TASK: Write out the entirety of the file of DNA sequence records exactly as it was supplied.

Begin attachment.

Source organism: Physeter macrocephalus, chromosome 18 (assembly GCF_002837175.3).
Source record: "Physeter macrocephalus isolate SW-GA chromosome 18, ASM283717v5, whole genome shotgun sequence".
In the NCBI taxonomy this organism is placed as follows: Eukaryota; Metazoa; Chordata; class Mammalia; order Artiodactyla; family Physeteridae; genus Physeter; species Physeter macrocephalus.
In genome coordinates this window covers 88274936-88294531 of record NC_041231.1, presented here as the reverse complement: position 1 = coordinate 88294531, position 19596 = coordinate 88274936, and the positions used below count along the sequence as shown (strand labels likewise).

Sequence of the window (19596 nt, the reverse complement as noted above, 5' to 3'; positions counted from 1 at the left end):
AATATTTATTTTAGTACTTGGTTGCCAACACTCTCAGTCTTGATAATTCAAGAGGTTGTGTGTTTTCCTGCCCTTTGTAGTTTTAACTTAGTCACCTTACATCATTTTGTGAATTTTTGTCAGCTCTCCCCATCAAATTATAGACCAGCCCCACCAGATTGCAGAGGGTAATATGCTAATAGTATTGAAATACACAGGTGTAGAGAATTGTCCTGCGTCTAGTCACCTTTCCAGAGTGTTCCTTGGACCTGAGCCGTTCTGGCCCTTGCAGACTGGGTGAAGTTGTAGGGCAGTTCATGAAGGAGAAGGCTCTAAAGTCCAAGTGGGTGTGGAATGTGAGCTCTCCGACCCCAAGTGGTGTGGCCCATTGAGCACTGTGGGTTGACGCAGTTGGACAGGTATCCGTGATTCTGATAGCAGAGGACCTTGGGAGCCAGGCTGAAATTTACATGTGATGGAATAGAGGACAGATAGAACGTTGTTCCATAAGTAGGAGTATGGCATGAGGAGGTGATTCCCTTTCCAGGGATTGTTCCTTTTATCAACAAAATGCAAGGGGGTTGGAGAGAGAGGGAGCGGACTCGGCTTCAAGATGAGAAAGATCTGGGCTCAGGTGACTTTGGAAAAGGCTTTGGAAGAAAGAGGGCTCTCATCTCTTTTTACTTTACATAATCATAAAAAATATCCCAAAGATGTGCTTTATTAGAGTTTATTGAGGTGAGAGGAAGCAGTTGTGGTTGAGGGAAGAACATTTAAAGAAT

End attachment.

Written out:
Source organism: Physeter macrocephalus, chromosome 18 (assembly GCF_002837175.3).
Source record: "Physeter macrocephalus isolate SW-GA chromosome 18, ASM283717v5, whole genome shotgun sequence".
In the NCBI taxonomy this organism is placed as follows: Eukaryota; Metazoa; Chordata; class Mammalia; order Artiodactyla; family Physeteridae; genus Physeter; species Physeter macrocephalus.
In genome coordinates this window covers 88274936-88294531 of record NC_041231.1, presented here as the reverse complement: position 1 = coordinate 88294531, position 19596 = coordinate 88274936, and the positions used below count along the sequence as shown (strand labels likewise).

Sequence of the window (19596 nt, the reverse complement as noted above, 5' to 3'; positions counted from 1 at the left end):
AATATTTATTTTAGTACTTGGTTGCCAACACTCTCAGTCTTGATAATTCAAGAGGTTGTGTGTTTTCCTGCCCTTTGTAGTTTTAACTTAGTCACCTTACATCATTTTGTGAATTTTTGTCAGCTCTCCCCATCAAATTATAGACCAGCCCCACCAGATTGCAGAGGGTAATATGCTAATAGTATTGAAATACACAGGTGTAGAGAATTGTCCTGCGTCTAGTCACCTTTCCAGAGTGTTCCTTGGACCTGAGCCGTTCTGGCCCTTGCAGACTGGGTGAAGTTGTAGGGCAGTTCATGAAGGAGAAGGCTCTAAAGTCCAAGTGGGTGTGGAATGTGAGCTCTCCGACCCCAAGTGGTGTGGCCCATTGAGCACTGTGGGTTGACGCAGTTGGACAGGTATCCGTGATTCTGATAGCAGAGGACCTTGGGAGCCAGGCTGAAATTTACATGTGATGGAATAGAGGACAGATAGAACGTTGTTCCATAAGTAGGAGTATGGCATGAGGAGGTGATTCCCTTTCCAGGGATTGTTCCTTTTATCAACAAAATGCAAGGGGGTTGGAGAGAGAGGGAGCGGACTCGGCTTCAAGATGAGAAAGATCTGGGCTCAGGTGACTTTGGAAAAGGCTTTGGAAGAAAGAGGGCTCTCATCTCTTTTTACTTTACATAATCATAAAAAATATCCCAAAGATGTGCTTTATTAGAGTTTATTGAGGTGAGAGGAAGCAGTTGTGGTTGAGGGAAGAACATTTAAAGAAT